Aggressive lymphomas in immunosuppressed patients
Lymphomas are a group of blood cancers that develop in the lymphatic system, which is mainly responsible for forming and activating the human body's immune system.
Epidemiological studies have demonstrated that people with a debilitated immune system due to, for example, the HIV virus, or because they have received large doses of immunodepressants on account of a transplant or illness, are much more susceptible to lymphomas.
Why do we need to investigate?
Dr. Tomàs Navarro and his teamhave focused their studies on HIV-positive patients diagnosed with lymphomas, both aggressive non-Hodgkin's and Hodgkin's lymphomas.
Towards the end of the 1990s the use of antiretroviral therapies revolutionised the treatment for HIV and, in the same way, the treatment for lymphoma in these patients. Prior to this, many of these patients could not undergo chemotherapy and their prognosis was bleak. At the present time, the effect of treatment on these patients is almost the same as it is for patients free of this virus.
The studies undertaken by Dr. Tomàs Navarro's research group, in collaboration with hospitals in Spain and abroad, are focused on detecting the biological differences between lymphomas affecting patients who are HIV positive (often diffuse large B-cell lymphoma or Burkitt's lymphoma) and those that affect patients who are free of this virus.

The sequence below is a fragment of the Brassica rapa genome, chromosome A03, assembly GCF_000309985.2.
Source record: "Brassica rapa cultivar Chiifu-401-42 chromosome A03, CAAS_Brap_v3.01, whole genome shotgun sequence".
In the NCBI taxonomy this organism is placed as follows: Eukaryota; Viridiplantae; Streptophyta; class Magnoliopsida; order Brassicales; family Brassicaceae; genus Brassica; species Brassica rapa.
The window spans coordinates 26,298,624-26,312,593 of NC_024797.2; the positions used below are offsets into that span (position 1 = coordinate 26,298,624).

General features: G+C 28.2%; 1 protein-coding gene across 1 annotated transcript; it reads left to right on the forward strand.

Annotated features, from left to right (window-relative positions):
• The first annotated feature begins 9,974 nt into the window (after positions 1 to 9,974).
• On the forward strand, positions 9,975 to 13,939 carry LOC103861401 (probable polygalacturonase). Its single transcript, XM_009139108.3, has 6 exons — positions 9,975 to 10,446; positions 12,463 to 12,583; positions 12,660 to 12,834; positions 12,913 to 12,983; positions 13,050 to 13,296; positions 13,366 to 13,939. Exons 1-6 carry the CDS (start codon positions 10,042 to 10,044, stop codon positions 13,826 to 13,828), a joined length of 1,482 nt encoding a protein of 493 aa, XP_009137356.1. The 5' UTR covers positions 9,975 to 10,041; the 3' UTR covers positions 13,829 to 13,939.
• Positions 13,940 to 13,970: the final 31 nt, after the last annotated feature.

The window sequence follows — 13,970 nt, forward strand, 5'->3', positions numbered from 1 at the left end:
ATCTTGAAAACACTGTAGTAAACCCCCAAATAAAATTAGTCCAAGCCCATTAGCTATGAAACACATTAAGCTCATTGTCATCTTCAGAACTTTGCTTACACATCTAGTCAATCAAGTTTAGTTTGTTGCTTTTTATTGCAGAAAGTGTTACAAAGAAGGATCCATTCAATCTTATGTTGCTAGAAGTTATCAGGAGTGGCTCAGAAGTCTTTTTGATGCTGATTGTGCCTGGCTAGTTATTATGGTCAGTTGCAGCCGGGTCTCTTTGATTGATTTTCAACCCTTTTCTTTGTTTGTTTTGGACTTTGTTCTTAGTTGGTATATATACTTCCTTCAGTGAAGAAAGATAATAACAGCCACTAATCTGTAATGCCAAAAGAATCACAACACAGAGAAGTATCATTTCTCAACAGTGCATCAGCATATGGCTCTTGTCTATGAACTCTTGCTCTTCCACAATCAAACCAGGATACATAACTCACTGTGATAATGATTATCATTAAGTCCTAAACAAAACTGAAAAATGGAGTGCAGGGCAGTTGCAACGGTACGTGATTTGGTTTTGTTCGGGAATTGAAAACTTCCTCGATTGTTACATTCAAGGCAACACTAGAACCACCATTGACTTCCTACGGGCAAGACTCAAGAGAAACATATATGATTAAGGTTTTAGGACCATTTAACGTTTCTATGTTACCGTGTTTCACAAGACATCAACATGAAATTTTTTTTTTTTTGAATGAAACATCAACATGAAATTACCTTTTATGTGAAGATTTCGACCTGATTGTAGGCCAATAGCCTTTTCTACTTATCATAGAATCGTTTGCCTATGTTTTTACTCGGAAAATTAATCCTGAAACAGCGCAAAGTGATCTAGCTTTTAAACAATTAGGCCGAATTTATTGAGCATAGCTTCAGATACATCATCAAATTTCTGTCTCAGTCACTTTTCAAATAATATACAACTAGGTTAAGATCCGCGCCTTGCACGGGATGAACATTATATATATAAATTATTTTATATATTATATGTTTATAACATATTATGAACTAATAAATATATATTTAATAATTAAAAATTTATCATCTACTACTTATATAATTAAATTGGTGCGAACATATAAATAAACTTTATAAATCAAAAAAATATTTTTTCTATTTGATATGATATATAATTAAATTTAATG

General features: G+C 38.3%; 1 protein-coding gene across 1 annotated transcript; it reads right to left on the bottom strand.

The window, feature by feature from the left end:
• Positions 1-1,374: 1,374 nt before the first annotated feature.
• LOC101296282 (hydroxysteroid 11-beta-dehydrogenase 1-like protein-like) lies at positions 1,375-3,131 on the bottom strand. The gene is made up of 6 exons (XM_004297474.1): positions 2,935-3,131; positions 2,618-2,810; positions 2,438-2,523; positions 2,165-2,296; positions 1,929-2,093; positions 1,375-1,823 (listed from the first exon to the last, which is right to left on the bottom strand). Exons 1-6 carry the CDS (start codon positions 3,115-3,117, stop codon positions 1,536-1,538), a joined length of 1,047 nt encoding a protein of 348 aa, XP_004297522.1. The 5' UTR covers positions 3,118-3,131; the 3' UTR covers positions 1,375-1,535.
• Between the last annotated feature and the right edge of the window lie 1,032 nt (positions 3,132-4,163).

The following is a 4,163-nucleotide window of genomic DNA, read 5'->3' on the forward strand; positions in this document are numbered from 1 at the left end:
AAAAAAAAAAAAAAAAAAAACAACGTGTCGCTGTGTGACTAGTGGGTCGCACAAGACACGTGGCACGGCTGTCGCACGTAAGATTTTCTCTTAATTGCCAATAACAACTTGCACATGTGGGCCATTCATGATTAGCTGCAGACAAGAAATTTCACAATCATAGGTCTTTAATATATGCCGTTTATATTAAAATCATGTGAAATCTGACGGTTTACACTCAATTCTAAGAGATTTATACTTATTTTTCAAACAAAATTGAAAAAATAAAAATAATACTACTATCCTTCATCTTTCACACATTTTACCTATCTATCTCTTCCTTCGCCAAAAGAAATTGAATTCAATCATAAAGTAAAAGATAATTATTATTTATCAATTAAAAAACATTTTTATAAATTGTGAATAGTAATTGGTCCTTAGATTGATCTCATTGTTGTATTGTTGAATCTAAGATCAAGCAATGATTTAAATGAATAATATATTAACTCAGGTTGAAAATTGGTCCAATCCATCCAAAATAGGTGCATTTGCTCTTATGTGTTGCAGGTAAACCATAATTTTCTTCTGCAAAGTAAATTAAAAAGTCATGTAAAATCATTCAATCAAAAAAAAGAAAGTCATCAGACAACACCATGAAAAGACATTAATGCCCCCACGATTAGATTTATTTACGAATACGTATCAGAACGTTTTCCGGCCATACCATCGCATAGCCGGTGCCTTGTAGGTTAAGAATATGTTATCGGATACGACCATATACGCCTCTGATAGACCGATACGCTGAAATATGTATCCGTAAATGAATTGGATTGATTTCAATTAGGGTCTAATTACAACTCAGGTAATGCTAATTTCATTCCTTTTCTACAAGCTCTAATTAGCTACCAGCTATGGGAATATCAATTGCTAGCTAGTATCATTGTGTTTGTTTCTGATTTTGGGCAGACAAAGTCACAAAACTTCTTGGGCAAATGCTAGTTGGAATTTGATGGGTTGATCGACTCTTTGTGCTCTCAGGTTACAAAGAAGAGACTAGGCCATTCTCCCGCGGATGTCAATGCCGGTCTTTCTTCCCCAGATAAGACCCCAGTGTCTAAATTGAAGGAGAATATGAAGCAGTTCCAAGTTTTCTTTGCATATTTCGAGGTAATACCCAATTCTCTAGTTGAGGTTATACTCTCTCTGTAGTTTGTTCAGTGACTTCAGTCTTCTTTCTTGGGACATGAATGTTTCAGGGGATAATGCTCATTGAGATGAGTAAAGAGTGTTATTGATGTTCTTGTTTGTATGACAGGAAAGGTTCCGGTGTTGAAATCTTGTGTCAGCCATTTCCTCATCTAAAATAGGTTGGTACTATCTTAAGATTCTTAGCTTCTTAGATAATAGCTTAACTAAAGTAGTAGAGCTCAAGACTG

Moreover, another virus is often found in patients who are immunosuppressed on account of being HIV positive. This virus, called the Epstein-Barr virus, almost certainly plays an important role in the development of lymphomas, especially for patients whose immune system is suppressed. One of the team's aims is to establish whether it is present in all cases of lymphoma, and thus far it is not always being detected. The team is currently undertaking micro RNA studies on diminutive particles of genetic material to see if the virus could be acting at this level.
The impact of our work
If it is possible to achieve a better understanding of the biological characteristics of aggressive lymphomas, and the differences they present between patients with and without suppressed immune systems, it will be possible to detect and treat them earlier, and to develop personalised drugs. It will also be possible to identify those patients at risk of developing a lymphoma.
Josep Carreras Leukaemia Research Institute Dossier
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